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The retina is the light-sensitive layers of nerve tissue at the back of the eye, which receives images and sends them as electrical signals to the brain via the optic nerve. Enlightening research, based on the eye scans of 46,969 patients, shows that the “retina age gap” could be a key indicator to stroke risk. The retina age gap is the difference between the patient’s age and the age of their retina.
For the study, data was gathered on people’s lifestyle, such as smoking status and alcohol consumption.
Reported in the BMC Medicine journal, the researchers noted that people with an older retina age were up to 2.3 times more likely to have stroke in the next six years.
In fact, even one year difference in the patient’s real age and biological age of the retina increased the risk of stroke by five percent.
Commenting on the research was Gwyn Williams, a consultant ophthalmologist at Singleton Hospital in Swansea.
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Williams said: “The rise of artificial intelligence and eye imaging is one of the most exciting developments in medicine.
“This powerful technology means it might be possible to predict stroke risks years or even decades in advance, when a patient is healthy and happy.”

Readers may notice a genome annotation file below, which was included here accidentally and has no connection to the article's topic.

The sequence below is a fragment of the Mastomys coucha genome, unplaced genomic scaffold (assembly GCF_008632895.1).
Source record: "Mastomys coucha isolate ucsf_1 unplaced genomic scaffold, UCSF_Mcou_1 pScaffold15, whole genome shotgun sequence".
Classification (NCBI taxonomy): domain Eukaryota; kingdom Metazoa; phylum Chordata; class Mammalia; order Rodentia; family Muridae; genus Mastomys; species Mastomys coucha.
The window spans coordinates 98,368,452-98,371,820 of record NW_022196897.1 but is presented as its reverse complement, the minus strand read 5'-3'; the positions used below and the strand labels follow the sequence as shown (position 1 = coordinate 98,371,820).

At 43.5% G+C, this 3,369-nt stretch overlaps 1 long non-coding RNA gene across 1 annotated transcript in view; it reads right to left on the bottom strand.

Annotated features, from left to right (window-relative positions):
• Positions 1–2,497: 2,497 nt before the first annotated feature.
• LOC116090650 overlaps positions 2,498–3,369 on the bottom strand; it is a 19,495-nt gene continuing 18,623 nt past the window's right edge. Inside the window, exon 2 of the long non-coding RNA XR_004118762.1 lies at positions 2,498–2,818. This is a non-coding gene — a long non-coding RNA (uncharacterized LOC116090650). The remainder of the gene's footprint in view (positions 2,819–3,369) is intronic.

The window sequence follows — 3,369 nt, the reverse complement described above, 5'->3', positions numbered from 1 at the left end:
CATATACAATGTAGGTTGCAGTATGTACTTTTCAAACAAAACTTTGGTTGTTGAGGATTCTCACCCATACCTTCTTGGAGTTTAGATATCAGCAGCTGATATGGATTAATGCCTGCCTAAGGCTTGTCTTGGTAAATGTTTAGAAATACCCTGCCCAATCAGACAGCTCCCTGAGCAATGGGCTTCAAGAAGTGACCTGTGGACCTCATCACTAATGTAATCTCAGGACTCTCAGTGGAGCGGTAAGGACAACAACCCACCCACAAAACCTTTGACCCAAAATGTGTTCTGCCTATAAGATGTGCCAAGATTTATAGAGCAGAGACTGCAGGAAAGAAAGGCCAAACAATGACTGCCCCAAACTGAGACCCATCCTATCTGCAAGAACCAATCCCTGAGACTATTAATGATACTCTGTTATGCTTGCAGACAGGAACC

The research team put forward their conclusion, stating that the “retinal age gap has great potential in enabling more accurate, accessible, efficient, cost-effective and non-invasive stroke screening”.
More research is needed, however, in different populations to explore the validity of the results.
The NHS says that “some conditions can help predict stroke”, such as diabetes and high blood pressure.
Other health conditions associated with greater stroke risk include:
- High cholesterol
- Atrial fibrillation
- Peripheral vascular disease
- Heart disease.
If you have been diagnosed with any of these conditions or a combination of them, there are still things you can do to minimise your stroke risk.
“Most strokes can be prevented,” the NHS assures, adding “simple” ways to do so.
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Firstly, if you have any underlying health conditions, by effectively managing those, you can help to minimise your stroke risk.
Secondly, unhealthy habits should be tossed to the wayside, including smoking and drinking alcohol.
In addition, people are encouraged to “do more exercise” and to “eat a healthy diet”, which involves consuming less salt.
By taking the medication you have been prescribed and having regular health check-ups, you can keep an eye on your health.
If you feel like you need support with implementing healthier lifestyle choices, speak to your doctor.
A stroke is a medical emergency, so if you experience the following, call 999 for an ambulance.
- Face – has it fallen on one side?
- Arms – can arms be raised?
- Speech – is it slurred?
- Time – if you notice any of these signs, call 999.
Other signs of stroke to “always take seriously” include:
- Sudden weakness or numbness on one side of the body, including legs, hands or feet
- Difficulty finding words or speaking in clear sentences
- loss of vision in one eye
- A sudden, severe headache.
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